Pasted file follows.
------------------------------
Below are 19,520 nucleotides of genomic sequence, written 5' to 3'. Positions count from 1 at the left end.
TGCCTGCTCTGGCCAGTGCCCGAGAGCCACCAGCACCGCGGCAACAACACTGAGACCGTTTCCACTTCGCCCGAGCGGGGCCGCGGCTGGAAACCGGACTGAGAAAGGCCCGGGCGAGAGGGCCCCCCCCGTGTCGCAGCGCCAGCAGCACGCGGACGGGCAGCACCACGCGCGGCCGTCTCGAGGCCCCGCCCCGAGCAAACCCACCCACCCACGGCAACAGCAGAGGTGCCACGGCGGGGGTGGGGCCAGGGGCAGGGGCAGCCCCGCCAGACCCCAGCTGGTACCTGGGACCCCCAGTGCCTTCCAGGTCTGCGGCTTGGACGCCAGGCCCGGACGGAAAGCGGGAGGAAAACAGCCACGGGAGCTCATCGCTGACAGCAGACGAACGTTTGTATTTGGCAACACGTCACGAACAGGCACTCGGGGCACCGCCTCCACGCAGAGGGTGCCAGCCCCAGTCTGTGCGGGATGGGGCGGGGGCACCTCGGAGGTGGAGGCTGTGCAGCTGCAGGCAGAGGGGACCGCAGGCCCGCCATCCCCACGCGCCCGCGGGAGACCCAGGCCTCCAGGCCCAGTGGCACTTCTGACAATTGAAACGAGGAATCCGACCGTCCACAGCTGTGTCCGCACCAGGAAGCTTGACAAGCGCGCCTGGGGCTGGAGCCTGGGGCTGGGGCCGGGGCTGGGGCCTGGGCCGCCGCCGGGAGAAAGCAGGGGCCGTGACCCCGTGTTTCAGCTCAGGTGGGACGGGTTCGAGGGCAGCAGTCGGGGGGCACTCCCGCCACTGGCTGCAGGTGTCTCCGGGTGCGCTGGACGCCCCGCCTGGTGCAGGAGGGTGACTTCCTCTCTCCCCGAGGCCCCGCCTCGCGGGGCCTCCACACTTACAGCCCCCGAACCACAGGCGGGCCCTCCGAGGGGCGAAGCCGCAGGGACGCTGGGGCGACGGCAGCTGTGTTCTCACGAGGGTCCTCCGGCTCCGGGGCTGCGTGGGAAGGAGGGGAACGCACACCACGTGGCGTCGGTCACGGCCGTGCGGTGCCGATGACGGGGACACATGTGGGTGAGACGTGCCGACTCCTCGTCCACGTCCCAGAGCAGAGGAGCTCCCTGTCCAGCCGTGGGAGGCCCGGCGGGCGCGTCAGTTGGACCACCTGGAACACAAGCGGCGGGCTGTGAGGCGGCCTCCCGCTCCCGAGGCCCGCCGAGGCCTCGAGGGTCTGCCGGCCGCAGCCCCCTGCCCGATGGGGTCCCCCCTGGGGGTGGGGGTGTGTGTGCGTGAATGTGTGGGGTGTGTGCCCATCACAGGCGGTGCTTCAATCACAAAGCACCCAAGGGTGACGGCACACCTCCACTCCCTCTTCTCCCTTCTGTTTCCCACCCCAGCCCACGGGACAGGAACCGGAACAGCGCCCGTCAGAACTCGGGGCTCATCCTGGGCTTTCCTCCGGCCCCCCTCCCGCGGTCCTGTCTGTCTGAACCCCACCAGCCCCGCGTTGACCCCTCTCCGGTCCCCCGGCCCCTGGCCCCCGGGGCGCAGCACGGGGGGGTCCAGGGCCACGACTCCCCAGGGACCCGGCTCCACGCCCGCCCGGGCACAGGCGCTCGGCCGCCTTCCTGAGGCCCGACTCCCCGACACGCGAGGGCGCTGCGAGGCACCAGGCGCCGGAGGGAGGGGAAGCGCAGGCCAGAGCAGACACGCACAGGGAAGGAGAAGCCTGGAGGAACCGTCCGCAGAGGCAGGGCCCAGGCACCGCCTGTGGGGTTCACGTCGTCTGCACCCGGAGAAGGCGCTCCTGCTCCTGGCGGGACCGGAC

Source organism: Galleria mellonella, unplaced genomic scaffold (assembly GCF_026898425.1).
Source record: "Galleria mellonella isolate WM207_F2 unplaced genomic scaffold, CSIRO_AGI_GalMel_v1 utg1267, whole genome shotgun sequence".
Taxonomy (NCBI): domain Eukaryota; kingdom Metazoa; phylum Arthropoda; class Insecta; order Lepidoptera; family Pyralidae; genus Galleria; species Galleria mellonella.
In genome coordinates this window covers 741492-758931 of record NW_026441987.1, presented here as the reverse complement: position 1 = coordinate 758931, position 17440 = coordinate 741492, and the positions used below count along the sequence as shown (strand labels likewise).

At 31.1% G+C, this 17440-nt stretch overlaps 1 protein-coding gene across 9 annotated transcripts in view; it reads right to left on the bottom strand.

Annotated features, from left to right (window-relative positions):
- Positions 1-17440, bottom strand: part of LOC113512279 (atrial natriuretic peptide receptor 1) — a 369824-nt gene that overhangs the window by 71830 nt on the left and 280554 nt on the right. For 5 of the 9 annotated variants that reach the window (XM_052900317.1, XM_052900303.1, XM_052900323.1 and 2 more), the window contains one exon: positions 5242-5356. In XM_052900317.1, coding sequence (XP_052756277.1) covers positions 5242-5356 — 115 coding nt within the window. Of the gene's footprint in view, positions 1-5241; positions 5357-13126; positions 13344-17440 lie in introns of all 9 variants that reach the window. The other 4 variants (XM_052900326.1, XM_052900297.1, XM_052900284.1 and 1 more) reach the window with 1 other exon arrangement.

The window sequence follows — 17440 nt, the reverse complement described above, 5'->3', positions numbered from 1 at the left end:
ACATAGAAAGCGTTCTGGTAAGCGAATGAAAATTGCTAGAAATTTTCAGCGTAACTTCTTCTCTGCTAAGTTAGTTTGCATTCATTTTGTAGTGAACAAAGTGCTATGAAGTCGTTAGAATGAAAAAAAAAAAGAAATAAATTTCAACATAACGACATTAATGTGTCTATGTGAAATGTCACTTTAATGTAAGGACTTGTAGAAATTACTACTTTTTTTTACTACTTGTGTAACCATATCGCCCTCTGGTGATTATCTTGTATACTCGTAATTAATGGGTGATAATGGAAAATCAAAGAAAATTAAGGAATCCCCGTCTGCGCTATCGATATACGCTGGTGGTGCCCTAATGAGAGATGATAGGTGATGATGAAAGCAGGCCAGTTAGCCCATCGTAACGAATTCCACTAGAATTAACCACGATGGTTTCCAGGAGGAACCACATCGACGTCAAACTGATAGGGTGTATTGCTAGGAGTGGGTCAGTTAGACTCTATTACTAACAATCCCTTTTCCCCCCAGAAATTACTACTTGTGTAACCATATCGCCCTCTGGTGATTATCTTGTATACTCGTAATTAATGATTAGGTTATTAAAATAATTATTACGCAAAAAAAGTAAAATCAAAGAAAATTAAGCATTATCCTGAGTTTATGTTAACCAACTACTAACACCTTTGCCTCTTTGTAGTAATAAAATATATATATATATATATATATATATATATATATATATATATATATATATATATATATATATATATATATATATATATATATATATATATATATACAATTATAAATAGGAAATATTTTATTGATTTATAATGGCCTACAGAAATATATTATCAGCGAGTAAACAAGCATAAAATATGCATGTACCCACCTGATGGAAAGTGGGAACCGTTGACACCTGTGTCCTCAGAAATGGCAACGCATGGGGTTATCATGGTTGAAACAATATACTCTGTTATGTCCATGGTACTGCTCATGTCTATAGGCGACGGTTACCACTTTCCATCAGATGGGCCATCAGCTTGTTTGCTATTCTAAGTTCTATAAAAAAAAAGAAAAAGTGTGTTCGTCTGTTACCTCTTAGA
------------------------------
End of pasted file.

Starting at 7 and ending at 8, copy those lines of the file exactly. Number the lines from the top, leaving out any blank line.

At 31.1% G+C, this 17440-nt stretch overlaps 1 protein-coding gene across 9 annotated transcripts in view; it reads right to left on the bottom strand.

Annotated features, from left to right (window-relative positions):